1. Do you know what you want to study? Some students will have a very strong sense of what they want to major and maybe even minor in. Having a very clear intended major could strongly narrow the list down, if the major is more niche. Other students may be more flexible or completely unsure; liberal arts schools or schools that encourage students to enter undecided can be a good fit these students.
  2. Do you have a narrow focus or do you want to explore? Students who want to do coursework solely in their field may be more attracted to institutes or universities with specialty colleges for their field, while students who want to explore will appreciate a liberal arts approach. Institutes tend to be either technology-focused or arts-focused.
  3. Big classes or small classes? Do you mind classrooms with hundreds of students, or would you prefer more intimate conversations with professors? Public universities tend to have much larger class sizes, while private schools have smaller class sizes.
  4. What campus activities do you want to be involved in? Do you want the atmosphere of the “big game?” The opportunity to join Greek life? Do you prefer quirky traditions? A more “artsy” vibe? A political leaning? Is there a specific club you want to join? Would you like to study abroad? Since there are so many options in the United States, it is not out-of-bounds to pick a university because it has the competitive a capella choir that you have your eye on or are the reigning Ultimate Frisbee champions.
  5. Would you like your campus to have a religious affiliation? Many private colleges are currently or were once affiliated with specific religions. Understanding the denomination of an institution (if it has one) and what role religion currently plays in the everyday lives of students will help narrow your search. Additionally, U.S. universities have a large variety of religious institutions including Christian, Catholic, Jewish, and Mormon. All public universities are unaffiliated with religion.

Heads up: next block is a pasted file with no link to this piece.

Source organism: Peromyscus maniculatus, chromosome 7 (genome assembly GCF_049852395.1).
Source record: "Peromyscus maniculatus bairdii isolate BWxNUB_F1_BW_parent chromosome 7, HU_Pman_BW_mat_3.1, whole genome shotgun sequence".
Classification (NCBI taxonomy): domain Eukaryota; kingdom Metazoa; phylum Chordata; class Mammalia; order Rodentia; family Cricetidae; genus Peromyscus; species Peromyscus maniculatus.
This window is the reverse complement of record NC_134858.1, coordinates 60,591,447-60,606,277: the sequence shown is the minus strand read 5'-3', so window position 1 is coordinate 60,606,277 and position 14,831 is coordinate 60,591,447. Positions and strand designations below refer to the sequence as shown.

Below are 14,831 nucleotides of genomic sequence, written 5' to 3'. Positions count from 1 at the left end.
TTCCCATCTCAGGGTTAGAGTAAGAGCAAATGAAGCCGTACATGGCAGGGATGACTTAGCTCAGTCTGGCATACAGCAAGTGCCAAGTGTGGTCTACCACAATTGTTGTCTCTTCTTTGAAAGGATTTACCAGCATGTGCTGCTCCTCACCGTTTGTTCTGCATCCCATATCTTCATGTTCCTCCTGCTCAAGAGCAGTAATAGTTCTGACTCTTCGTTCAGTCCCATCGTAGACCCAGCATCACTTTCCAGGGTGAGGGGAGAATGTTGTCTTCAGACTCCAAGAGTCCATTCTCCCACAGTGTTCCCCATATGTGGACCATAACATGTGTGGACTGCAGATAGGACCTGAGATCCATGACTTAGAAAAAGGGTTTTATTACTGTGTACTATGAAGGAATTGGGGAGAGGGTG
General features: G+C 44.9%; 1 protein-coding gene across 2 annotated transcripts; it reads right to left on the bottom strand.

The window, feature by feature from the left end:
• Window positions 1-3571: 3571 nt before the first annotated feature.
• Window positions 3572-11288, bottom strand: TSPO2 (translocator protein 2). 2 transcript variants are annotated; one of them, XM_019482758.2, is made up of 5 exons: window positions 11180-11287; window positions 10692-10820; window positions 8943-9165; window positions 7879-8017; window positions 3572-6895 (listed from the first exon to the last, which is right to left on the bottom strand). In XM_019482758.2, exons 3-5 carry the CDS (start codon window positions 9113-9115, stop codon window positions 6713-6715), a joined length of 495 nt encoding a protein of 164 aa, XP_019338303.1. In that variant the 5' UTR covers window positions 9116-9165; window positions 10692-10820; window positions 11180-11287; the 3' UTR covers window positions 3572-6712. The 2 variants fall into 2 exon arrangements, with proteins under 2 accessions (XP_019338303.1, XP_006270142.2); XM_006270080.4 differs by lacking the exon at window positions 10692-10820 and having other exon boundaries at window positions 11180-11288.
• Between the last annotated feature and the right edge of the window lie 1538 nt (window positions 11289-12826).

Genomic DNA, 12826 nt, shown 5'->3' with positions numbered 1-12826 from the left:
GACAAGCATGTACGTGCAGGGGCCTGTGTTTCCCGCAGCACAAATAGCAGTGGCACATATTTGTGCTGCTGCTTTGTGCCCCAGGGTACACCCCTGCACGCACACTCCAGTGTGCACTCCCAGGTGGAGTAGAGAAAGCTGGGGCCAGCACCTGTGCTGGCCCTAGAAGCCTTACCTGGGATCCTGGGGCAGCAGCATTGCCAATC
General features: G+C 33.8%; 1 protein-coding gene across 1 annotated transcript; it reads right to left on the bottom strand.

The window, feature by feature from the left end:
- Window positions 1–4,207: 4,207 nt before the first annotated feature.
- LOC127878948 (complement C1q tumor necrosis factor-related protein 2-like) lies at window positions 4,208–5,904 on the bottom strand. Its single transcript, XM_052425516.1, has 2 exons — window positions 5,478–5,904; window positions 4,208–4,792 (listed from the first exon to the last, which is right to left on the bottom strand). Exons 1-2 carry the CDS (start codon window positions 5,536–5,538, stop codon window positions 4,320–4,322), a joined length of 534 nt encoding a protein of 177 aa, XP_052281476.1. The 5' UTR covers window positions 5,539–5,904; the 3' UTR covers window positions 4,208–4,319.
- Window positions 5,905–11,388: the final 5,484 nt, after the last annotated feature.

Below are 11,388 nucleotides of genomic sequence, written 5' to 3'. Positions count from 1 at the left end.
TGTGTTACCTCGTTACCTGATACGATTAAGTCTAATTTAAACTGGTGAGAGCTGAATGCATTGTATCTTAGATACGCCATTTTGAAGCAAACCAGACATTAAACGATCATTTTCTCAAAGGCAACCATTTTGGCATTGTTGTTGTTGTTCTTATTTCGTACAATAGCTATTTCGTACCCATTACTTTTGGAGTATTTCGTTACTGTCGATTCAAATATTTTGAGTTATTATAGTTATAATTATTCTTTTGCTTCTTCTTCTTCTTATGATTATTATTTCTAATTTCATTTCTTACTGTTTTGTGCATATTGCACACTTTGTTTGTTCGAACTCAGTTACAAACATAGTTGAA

6. Would you like a women’s only or a historically black college or university (HBCU)? Gender only colleges and institutions with a strong link to the African American community began out of necessity, when education was segregated by gender and race. Now, these campuses with a very unique history provide a learning environment unavailable in Canada.

Narrow the Search

With answers to these questions, your student should next prioritize how important each of these aspects are to them. For some, major will be the most important consideration, while for others, their club and social opportunities will take priority. The student should make a physical list with “needs” and “wants.” Next, your student can take to the search engines (like collegeboard.org) to see which schools meet their needs, and potentially have their wants. They will likely be surprised to learn about new institutions that may just be an excellent fit! As always, your students can always contact EducationUSA for support through narrowing their search and the application process. EducationUSA is a free U.S. State Department program. You can find out more at educationusacanada.ca.

By Jenika Heim, EducationUSA Advisor, educationusacanada.ca